Although duped into loan by attorney’s fraudulent certficate showing no prior liens, bank can’t recover under bond’s Employee Dishonesty, On Premises, or Extended Forgery coverages

by Christopher Graham and Joseph Kelly


Remember 2003, 2004, 2005, and even part of 2006. Easy money from real estate investing. Prices always rise. It will never end. Use leverage. You’ll make a ton of money.

You gotta love it! And two brothers can’t get enough. So they scheme to use the same properties again and again to secure multiple bank loans. And they dupe their bankers.

One brother is a lawyer. How convenient! The brothers set up multiple companies to borrow. Brother lawyer issues title certificates showing properties with clean title. As far as the bankers know, no other bank has a lien. The properties look sufficient to secure the loans! For the brothers, there are no worries. Property values will rise. They’ll be worth more than enough to pay all loans. Money, money, money! Greed is good! The bankers never will know the difference.

But then the market collapses. The brothers present more “lien-free” properties to more banks for more loans. They need money to pay-off and keep current old loans. Round and round we go, where the Ponzi scheme stops nobody knows! But it does stop. And when it does, there’s over $80 million in loans from almost 50 banks to nearly 30 shell companies and over $20 million in losses. And the brothers wind up in a Federal pen. Yikes!

One bank provides non-lawyer brother a line of credit, just over $100,000. It’s secured by a first lien on real estate, so the bank thought. Brother lawyer provides a title certificate saying so. But the property is security for two prior loans from two other banks. Borrowing brother defaults. He has no money. His brother doesn’t either. And after considering the two prior liens, the property is no repayment source.

So someone at the bank says, “Don’t we have insurance?” And someone thinks, “Oh, yeah. There’s this thing called a financial institution bond. The scheming lawyer, he gave us a title certificate; we relied on it to make the loan; it showed clean title when there really were two prior bank liens. Let’s ask them to pay.” And so they do. But the insurer has other ideas. So the bank sues.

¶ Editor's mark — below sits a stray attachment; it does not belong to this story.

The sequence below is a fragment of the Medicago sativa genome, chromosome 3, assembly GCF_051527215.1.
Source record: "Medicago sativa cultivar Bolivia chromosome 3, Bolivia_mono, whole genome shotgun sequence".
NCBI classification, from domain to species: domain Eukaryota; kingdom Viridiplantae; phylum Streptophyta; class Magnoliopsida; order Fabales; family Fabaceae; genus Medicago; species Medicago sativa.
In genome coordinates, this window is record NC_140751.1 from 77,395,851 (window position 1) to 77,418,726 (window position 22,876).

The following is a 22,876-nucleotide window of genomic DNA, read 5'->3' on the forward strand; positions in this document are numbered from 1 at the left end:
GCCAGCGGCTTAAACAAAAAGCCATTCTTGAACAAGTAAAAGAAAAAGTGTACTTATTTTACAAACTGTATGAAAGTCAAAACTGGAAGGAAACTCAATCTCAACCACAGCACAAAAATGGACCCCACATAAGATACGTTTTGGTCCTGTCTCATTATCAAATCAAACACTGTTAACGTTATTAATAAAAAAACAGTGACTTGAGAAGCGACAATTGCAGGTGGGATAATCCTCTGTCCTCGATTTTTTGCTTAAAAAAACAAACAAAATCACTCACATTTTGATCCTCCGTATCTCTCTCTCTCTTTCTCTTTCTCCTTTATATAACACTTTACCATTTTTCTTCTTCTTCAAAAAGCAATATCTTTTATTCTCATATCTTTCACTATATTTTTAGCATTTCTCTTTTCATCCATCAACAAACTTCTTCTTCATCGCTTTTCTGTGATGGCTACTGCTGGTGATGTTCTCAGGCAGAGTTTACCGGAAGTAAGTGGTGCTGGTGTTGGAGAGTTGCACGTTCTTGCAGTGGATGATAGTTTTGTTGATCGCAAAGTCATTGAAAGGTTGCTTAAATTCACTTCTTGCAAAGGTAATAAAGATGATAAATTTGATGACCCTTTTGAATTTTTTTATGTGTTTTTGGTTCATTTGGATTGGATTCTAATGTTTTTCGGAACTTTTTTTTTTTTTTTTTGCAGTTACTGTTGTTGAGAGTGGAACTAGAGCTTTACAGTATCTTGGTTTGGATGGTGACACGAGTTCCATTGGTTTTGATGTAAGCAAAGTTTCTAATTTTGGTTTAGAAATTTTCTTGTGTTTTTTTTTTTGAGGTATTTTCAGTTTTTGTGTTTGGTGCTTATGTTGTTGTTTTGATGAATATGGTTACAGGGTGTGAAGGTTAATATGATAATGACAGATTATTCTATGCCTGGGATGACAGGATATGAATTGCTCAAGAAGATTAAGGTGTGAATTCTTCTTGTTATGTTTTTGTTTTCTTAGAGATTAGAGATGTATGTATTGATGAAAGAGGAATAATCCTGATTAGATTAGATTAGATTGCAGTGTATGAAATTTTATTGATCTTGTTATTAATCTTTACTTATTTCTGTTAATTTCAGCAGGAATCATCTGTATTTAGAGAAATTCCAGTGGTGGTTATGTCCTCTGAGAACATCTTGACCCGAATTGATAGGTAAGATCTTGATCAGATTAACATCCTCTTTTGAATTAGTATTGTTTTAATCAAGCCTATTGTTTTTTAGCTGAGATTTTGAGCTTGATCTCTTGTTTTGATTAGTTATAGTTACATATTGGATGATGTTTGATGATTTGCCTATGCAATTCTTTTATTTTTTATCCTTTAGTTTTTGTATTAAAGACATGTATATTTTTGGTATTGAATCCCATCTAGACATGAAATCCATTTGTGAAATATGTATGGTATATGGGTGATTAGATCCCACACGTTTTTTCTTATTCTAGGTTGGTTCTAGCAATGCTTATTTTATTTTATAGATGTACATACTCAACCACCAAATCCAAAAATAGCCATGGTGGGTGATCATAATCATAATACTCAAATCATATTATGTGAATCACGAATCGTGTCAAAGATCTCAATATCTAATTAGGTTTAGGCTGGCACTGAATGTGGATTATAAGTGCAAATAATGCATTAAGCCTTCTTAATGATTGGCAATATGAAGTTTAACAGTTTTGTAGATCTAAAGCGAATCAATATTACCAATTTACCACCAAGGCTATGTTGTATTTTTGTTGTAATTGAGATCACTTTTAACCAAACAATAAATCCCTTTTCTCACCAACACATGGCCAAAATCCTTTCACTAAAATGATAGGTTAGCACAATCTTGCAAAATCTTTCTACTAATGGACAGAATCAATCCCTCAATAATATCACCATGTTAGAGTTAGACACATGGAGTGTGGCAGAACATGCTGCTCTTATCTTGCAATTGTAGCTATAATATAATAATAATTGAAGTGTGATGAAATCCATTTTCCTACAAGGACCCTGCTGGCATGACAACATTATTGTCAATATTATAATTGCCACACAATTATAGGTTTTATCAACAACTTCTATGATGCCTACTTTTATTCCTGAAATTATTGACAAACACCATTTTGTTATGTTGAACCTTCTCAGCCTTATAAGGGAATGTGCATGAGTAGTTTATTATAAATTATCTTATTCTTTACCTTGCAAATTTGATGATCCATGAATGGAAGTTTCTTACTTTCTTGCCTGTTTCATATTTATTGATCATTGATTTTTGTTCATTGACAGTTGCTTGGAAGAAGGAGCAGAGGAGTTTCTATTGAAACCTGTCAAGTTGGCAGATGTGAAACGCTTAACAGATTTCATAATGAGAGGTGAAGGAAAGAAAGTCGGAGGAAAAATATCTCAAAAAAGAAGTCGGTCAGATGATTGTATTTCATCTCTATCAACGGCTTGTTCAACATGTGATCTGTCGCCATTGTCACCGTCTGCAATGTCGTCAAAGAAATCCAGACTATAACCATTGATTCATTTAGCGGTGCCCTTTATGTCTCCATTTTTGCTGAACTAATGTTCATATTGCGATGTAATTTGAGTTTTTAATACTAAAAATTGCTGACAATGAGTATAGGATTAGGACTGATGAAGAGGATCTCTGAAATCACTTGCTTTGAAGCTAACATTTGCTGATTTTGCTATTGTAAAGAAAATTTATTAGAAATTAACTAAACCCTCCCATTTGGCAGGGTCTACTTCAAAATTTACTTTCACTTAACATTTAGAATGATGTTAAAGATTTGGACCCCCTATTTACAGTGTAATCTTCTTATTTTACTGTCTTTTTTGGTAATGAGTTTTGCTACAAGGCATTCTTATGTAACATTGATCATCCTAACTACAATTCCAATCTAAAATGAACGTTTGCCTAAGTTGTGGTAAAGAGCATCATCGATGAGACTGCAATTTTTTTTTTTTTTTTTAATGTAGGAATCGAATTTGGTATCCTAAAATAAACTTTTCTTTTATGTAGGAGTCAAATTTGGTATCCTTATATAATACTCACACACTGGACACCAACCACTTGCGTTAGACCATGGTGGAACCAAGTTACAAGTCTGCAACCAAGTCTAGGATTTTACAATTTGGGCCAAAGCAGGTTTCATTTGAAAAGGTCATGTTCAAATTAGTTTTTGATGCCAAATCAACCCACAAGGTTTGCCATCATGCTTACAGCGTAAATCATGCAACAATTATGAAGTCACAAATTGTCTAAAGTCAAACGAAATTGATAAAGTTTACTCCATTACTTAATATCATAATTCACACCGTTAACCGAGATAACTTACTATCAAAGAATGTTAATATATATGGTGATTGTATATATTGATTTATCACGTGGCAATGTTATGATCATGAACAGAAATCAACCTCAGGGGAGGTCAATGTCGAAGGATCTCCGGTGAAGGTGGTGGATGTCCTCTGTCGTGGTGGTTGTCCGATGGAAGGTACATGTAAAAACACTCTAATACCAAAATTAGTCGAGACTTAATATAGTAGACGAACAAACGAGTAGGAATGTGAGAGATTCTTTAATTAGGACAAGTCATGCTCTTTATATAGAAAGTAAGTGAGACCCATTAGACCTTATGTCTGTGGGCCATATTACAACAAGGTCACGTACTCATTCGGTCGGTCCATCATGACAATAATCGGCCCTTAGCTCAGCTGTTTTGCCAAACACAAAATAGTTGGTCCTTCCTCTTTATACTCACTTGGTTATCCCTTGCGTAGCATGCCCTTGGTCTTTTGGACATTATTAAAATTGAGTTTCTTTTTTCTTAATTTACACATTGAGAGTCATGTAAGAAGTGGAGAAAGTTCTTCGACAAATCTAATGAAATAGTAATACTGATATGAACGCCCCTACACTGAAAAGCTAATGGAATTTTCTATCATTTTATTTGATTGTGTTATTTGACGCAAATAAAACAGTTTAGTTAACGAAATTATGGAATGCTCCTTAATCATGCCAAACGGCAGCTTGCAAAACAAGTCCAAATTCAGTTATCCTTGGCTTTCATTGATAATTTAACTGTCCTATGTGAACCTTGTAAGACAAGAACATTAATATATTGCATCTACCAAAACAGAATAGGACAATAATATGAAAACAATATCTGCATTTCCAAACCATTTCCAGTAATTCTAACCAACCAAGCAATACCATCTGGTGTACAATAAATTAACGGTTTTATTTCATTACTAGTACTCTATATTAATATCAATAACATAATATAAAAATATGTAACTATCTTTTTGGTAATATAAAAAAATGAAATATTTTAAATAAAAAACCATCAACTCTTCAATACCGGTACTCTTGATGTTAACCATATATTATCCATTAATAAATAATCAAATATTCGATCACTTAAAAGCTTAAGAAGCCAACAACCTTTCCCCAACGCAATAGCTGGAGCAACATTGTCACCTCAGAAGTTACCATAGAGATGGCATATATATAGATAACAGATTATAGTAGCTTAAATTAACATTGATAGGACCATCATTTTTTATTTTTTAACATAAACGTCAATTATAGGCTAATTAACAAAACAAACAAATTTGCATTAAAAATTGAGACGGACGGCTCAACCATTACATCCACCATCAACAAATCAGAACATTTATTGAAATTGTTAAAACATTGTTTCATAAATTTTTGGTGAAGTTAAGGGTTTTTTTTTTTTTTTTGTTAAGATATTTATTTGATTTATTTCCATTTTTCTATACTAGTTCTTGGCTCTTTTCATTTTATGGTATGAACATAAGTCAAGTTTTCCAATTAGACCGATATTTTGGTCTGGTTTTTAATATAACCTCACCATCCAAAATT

Who wins? Insurer based on the undisputed facts and as a matter of law, says the court in Copiah Bank, N.A. v. Federal Ins. Co., et al Case No. 3:12-cv-27-FKB (S.D. Miss. Jan. 15, 2014).


Well says the court, the bond’s employee dishonesty coverage doesn’t apply, despite what bank says. Bank argued it had “Loss resulting directly from dishonest acts of any Employee, committed alone or in collusion with others, except with a director or trustee of the [bank] who is not an Employee, which arise totally or partially from: . . . (2) any Loan . . . .” It also argued “loss was directly caused by dishonest acts of [an] Employee which result[ed] in improper personal financial gain to such Employee and which were committed with the intent to cause [bank] to sustain such loss.” Bank argued brother lawyer qualified as an Employee because he supposedly was “an attorney retained by the [bank] . . . while . . . performing legal services for the [bank].”

That the undisputed material facts showed brother attorney wasn’t bank’s “Employee” was enough to grant insurer a summary judgment: “the only legal service provided by [brother attorney] in relation to the subject loan and the only source of ‘Dishonesty’ on which the Bank bases its claim is [brother attorney’s] April 2, 2009 title certificate, and the Bank has presented no evidence that it ever asked [brother attorney] to prepare that title certificate.”

Bank officer’s deposition testimony explaining how brother attorney was retained by bank while performing legal services for bank didn’t raise a fact issue requiring trial. As the court explained: “Although [bank officer] testified that, after he received the title certificate, he asked [brother attorney] to file the deed of trust and prepare another title certificate and that he considered this to constitute a ‘verbal agreement’ between [attorney] and the Bank, such an agreement would, at most, be an agreement that [attorney] provide those services.” “But, it is the April 2, 2009 title certificate, not the non-existent title certificate [bank officer] requested, that is the ‘dishonest act’ on which the Bank’s claim under the bond is based.”